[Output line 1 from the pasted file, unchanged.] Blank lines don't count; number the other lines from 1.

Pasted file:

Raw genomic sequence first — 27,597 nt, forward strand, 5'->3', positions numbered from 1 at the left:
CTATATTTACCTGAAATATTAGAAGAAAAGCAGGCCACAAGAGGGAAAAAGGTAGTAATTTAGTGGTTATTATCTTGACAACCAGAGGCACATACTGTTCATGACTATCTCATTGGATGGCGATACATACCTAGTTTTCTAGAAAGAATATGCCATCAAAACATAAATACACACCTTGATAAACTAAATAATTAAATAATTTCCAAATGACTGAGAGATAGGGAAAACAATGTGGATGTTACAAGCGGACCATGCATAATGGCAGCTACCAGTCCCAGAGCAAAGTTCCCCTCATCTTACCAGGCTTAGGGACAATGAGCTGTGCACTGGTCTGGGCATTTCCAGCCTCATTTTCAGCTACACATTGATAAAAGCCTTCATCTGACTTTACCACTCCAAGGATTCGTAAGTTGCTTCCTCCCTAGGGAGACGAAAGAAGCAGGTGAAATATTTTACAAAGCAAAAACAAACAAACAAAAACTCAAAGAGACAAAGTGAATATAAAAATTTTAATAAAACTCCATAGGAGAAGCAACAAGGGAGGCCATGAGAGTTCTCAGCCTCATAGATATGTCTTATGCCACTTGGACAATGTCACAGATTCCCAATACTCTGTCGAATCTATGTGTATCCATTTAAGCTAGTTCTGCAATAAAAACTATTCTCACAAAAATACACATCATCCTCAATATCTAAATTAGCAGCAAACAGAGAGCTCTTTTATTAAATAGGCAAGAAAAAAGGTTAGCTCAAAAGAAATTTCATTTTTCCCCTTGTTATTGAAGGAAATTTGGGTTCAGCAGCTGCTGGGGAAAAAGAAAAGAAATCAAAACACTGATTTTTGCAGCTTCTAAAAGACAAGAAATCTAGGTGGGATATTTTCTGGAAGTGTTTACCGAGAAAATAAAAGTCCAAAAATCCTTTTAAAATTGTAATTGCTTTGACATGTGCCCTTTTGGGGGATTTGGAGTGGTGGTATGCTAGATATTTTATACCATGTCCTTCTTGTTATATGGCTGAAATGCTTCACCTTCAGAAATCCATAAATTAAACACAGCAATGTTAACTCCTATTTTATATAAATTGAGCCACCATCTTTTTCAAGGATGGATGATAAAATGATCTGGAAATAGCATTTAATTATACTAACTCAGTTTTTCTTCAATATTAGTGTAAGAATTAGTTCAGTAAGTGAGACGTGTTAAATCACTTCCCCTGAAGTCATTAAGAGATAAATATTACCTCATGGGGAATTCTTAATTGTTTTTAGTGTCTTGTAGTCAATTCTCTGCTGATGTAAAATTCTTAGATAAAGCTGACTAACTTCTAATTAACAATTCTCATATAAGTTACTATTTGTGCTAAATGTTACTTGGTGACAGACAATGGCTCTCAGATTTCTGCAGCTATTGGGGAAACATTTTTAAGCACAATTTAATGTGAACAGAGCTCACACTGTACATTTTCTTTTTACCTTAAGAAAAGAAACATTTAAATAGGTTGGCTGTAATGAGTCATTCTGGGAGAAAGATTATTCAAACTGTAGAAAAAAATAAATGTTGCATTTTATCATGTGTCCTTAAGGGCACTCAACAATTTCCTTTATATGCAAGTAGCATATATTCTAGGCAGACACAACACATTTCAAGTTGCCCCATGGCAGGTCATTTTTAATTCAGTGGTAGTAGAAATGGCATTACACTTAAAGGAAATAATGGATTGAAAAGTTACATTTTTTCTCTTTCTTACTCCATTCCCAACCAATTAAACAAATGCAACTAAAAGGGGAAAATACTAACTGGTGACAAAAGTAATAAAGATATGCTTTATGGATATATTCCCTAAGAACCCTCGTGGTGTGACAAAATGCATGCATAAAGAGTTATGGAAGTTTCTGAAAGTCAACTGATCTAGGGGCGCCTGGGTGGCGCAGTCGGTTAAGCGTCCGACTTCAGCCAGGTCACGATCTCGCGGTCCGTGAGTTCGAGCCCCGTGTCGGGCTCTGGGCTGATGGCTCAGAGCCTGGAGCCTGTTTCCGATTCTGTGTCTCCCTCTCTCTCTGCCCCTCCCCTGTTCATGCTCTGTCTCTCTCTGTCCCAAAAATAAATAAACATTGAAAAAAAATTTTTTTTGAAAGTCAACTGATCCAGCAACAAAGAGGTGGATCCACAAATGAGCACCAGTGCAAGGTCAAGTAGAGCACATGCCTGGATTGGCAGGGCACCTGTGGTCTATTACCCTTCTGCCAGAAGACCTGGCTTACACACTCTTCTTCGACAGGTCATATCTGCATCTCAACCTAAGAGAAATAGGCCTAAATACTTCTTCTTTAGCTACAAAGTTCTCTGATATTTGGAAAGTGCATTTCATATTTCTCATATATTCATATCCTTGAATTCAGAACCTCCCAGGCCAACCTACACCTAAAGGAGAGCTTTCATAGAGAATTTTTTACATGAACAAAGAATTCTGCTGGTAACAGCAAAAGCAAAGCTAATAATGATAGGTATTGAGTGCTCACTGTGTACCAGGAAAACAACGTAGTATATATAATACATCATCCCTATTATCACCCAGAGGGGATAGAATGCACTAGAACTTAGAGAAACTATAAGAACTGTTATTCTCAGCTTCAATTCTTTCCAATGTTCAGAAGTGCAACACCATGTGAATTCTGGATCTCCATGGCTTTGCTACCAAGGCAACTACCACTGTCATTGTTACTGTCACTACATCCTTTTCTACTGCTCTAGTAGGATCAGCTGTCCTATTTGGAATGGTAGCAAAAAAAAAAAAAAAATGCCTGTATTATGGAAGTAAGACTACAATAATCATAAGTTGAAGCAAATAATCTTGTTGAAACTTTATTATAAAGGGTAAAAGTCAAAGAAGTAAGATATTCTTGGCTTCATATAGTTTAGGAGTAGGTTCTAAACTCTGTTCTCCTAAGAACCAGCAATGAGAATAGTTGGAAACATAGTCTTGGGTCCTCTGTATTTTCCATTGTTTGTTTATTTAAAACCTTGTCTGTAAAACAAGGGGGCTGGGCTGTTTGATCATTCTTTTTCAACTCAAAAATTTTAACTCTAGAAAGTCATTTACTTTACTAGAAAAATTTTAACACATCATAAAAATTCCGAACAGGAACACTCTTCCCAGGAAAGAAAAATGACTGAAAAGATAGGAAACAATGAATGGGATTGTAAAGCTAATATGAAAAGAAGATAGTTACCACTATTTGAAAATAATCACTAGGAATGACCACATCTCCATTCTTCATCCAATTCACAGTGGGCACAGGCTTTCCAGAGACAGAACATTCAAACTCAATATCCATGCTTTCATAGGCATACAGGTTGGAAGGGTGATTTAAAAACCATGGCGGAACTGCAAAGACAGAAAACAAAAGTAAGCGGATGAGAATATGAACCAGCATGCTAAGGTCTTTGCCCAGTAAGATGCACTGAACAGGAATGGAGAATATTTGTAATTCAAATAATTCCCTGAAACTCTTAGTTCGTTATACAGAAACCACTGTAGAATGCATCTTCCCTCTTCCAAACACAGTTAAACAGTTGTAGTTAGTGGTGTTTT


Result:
Raw genomic sequence first — 27,597 nt, forward strand, 5'->3', positions numbered from 1 at the left: